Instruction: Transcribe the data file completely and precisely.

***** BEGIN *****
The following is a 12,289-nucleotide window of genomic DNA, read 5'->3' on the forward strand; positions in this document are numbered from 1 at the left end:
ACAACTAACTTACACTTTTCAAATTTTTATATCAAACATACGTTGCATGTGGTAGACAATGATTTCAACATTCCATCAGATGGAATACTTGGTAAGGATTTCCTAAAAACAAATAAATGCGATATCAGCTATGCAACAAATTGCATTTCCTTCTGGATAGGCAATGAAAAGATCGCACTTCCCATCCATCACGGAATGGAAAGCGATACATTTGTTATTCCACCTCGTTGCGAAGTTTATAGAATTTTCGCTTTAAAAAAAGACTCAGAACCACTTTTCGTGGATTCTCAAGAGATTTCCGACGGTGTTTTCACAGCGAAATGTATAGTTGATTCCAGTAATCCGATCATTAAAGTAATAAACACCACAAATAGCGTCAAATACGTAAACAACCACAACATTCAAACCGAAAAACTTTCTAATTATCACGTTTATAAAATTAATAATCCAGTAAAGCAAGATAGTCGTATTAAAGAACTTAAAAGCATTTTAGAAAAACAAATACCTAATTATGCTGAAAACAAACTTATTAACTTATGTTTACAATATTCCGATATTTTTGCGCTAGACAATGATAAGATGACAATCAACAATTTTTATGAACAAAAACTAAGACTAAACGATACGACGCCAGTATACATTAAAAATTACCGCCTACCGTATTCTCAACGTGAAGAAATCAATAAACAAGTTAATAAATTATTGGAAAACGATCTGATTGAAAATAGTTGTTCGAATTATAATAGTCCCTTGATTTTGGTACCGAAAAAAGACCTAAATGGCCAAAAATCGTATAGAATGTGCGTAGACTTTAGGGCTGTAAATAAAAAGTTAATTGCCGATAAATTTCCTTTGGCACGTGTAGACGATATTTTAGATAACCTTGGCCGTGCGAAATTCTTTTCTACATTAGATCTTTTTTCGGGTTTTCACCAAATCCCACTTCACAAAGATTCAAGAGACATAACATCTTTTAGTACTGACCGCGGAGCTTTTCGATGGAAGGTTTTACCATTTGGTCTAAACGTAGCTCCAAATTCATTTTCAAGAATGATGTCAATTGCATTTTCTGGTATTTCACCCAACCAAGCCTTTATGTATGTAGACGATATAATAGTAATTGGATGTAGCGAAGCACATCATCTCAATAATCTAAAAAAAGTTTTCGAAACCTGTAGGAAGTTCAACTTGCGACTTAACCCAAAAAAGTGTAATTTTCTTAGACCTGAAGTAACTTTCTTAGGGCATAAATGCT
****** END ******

The following is a 12,289-nucleotide window of genomic DNA, read 5'->3' on the forward strand; positions in this document are numbered from 1 at the left end:
ACAACTAACTTACACTTTTCAAATTTTTATATCAAACATACGTTGCATGTGGTAGACAATGATTTCAACATTCCATCAGATGGAATACTTGGTAAGGATTTCCTAAAAACAAATAAATGCGATATCAGCTATGCAACAAATTGCATTTCCTTCTGGATAGGCAATGAAAAGATCGCACTTCCCATCCATCACGGAATGGAAAGCGATACATTTGTTATTCCACCTCGTTGCGAAGTTTATAGAATTTTCGCTTTAAAAAAAGACTCAGAACCACTTTTCGTGGATTCTCAAGAGATTTCCGACGGTGTTTTCACAGCGAAATGTATAGTTGATTCCAGTAATCCGATCATTAAAGTAATAAACACCACAAATAGCGTCAAATACGTAAACAACCACAACATTCAAACCGAAAAACTTTCTAATTATCACGTTTATAAAATTAATAATCCAGTAAAGCAAGATAGTCGTATTAAAGAACTTAAAAGCATTTTAGAAAAACAAATACCTAATTATGCTGAAAACAAACTTATTAACTTATGTTTACAATATTCCGATATTTTTGCGCTAGACAATGATAAGATGACAATCAACAATTTTTATGAACAAAAACTAAGACTAAACGATACGACGCCAGTATACATTAAAAATTACCGCCTACCGTATTCTCAACGTGAAGAAATCAATAAACAAGTTAATAAATTATTGGAAAACGATCTGATTGAAAATAGTTGTTCGAATTATAATAGTCCCTTGATTTTGGTACCGAAAAAAGACCTAAATGGCCAAAAATCGTATAGAATGTGCGTAGACTTTAGGGCTGTAAATAAAAAGTTAATTGCCGATAAATTTCCTTTGGCACGTGTAGACGATATTTTAGATAACCTTGGCCGTGCGAAATTCTTTTCTACATTAGATCTTTTTTCGGGTTTTCACCAAATCCCACTTCACAAAGATTCAAGAGACATAACATCTTTTAGTACTGACCGCGGAGCTTTTCGATGGAAGGTTTTACCATTTGGTCTAAACGTAGCTCCAAATTCATTTTCAAGAATGATGTCAATTGCATTTTCTGGTATTTCACCCAACCAAGCCTTTATGTATGTAGACGATATAATAGTAATTGGATGTAGCGAAGCACATCATCTCAATAATCTAAAAAAAGTTTTCGAAACCTGTAGGAAGTTCAACTTGCGACTTAACCCAAAAAAGTGTAATTTTCTTAGACCTGAAGTAACTTTCTTAGGGCATAAATGCT